N. Scott Momaday gave a convocation in the Lawrence Memorial Chapel yesterday. He told stories about his past to the audience.
Photo courtesy of Max Randolph
A deep buzzing sounded from the loudspeakers on either side of the stage, set up on the north end of the grassy roundabout. The Mexican equivalents of secret service members were stationed no further than 10 feet apart from one another, around the perimeter of the barricade between me, standing on the inner circle, and the clean and empty street on the other side.
Like the low pitch hum of a beehive — this buzz raised group excitement and prepped everyone for the soon arriving Pope Benedict XVI. Then, as if I had forgotten to monitor my own behavior, I too was swept into the frenzy of the crowd and also found myself hanging over the barricade with outstretched arms, a camera in one hand and waving the other empty and free.
Draped across the shoulders of people much more indigenous in appearance than myself, I too caught myself in a panicked excitement about the quickly arriving Benedict. I was reminded of the crazed fans at a Rangers game, or outside of Carson Daily’s MTV newsroom in Times Square.
When this rare opportunity presented itself, I couldn’t turn down a taste of proverbial icing on the cake of my already adventure-packed spring break. Earthquakes, pyramids, Latin American pop stars just to name some of the highlights — but how often does the Pope happen to make a pit stop in my small town?
When I describe my trip, I always preface what I say with, “It was really the most culturally enriching trip south of the border that a spring-breaking gringo could have.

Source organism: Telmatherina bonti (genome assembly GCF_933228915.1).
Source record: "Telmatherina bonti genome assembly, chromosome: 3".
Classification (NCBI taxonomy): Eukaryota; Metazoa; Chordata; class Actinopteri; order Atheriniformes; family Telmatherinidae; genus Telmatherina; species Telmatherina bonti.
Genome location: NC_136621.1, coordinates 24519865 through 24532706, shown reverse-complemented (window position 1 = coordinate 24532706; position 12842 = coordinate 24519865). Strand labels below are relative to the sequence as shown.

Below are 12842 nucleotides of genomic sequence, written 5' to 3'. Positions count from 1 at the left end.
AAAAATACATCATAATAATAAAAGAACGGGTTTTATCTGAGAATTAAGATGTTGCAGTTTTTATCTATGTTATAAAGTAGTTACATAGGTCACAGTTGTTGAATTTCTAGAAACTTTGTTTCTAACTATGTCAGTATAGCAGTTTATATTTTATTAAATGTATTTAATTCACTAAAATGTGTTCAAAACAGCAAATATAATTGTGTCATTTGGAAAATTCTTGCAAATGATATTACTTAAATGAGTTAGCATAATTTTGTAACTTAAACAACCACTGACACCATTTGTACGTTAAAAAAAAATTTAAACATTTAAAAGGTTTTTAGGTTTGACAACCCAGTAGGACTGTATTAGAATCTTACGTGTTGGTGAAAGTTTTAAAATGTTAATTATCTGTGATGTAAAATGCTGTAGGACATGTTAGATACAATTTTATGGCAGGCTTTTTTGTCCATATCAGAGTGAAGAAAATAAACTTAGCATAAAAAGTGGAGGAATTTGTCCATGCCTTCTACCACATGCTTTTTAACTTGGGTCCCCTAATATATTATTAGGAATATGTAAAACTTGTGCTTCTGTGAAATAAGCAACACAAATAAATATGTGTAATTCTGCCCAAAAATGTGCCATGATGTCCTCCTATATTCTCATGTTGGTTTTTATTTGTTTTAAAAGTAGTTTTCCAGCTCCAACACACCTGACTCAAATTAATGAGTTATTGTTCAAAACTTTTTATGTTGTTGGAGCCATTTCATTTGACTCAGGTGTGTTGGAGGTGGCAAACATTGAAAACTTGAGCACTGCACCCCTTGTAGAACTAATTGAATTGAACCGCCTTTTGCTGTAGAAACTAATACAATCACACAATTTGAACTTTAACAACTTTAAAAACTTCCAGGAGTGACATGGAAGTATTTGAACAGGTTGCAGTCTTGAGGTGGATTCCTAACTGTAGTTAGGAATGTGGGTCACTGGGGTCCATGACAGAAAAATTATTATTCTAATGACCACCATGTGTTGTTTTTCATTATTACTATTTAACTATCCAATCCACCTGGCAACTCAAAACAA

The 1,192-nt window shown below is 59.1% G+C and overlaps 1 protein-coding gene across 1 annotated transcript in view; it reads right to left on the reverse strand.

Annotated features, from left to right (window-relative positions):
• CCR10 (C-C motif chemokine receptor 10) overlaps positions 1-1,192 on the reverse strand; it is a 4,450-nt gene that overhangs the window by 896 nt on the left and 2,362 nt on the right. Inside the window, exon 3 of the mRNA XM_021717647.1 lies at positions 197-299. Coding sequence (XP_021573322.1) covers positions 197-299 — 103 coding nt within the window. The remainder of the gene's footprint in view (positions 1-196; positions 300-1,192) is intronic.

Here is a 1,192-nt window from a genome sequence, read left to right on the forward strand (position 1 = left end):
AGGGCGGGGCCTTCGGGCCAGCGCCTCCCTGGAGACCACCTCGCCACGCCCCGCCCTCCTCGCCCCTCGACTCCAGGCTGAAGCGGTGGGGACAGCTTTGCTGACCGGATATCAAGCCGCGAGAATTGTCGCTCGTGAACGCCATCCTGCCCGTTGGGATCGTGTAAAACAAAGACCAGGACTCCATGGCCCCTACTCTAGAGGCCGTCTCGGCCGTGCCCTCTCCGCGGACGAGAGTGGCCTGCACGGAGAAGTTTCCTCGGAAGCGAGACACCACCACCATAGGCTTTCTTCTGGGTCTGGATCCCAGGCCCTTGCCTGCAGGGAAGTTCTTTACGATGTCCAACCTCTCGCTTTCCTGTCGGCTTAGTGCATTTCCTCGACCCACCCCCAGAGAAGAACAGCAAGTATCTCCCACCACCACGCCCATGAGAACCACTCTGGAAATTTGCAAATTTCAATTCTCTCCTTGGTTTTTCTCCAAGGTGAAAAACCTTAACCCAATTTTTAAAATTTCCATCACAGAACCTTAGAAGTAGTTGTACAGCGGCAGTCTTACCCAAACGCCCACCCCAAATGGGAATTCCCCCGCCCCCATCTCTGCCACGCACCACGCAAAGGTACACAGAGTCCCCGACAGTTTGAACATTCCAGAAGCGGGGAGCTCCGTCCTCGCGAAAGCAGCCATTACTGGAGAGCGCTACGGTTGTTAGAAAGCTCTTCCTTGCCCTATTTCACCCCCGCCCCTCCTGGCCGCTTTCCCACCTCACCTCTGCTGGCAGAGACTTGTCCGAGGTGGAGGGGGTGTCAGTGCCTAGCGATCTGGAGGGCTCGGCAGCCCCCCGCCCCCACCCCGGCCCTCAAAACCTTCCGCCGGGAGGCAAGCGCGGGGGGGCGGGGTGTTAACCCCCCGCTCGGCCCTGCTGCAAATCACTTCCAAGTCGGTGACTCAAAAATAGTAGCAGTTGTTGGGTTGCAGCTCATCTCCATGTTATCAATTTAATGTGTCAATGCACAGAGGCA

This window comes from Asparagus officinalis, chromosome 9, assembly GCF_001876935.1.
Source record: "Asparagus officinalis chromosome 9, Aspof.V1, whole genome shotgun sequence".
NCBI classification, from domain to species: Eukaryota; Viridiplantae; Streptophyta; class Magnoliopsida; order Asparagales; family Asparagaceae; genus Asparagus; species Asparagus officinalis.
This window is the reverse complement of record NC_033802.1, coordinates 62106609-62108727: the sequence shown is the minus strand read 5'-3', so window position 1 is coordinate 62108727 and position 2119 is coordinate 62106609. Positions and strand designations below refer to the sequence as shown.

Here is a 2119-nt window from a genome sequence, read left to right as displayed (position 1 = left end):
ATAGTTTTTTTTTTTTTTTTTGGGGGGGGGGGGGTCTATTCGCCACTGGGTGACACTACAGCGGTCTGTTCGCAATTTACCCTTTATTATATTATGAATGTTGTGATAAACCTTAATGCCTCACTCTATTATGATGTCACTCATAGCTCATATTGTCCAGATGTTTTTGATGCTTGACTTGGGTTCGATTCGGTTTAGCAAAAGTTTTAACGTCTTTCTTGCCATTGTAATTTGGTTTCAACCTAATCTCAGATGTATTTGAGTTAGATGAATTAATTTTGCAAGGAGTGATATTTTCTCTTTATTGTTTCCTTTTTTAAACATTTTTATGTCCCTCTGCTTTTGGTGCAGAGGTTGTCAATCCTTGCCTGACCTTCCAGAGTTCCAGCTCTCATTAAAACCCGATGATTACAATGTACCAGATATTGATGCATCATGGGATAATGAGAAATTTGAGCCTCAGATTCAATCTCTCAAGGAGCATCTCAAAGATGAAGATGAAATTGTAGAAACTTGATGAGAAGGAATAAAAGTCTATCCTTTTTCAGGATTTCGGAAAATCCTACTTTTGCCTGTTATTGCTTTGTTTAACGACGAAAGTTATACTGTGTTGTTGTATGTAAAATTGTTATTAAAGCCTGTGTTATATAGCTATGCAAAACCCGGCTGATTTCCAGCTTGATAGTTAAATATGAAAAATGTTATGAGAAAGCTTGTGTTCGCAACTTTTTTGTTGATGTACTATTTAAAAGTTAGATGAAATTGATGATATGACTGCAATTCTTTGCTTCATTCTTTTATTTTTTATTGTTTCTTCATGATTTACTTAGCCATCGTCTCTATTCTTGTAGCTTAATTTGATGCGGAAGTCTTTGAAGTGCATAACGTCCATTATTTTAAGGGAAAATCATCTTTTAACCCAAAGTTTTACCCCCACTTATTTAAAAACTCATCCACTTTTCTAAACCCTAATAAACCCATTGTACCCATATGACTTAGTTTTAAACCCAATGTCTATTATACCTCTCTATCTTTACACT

I was visiting and staying with the family of former Lawrence graduate Francesca Romero-Siekman in Guanajuato, a city seemingly lost in time, rich in tradition and illuminated by small taverns where locals drink shots of mescal are chased by pints of Pacifico.
The city is built in a valley, and narrow cobblestone streets snake up the hills up to the gigantic Pipila, a behemoth statue of man standing over the city. To the Eastern Mountains, a massive rock formation is said to reveal itself as the body of Jesus Christ to disciples living out of sin.
The other portion of the trip was on the beach, where I baked and read back issues of the economist while drinking Micheladas at all hours of the day — much more typical of the American college coed spring break.
The day that I was able to see the Pope, he was accepting the keys to the city from the governor of Guanajuato. The hype was built up so high that when he finally arrived, I felt a chill drop from the nape of my neck and trickle slowly down my spine until my skin was tight and I had visible goose bumps up my arms — not because of a spiritual experience, but rather the sight of flocks of people swarming after the Popemobile as he passed.
The following Sunday Benedict held a mass in the outskirts of Guanajuato for nearly 400,000 people.
For someone who grew up in a country where we scrutinize the vestiges of religion in a now-secular nation, this experience was truly unique. It’s incredible for me to imagine that this saint has a higher approval rating than Mexico’s president.
That night, the city crowded around television sets, tuning in to see the news coverage of the day’s events replay on the television screen. Understanding the implications of the Pope’s visit in a country that’s almost 83 percent Catholic is important. The city was shut down, the bars were closed, the roads barricaded, and the president had more security than Swiss Guard members disembarking from Pope’s Alitalia plane.
My thought was that there was excessive security personal, since in a country so devout, one would think that the cartels and drug wars would take a weekend long hiatus — to also tune in.
His next stop was Cuba, and I was finally able to get to the airport in the dead of night on the day of his departure to catch the 5 a.m. flight out of Guanajuato since the country took a three-day break to observe what became a national holiday.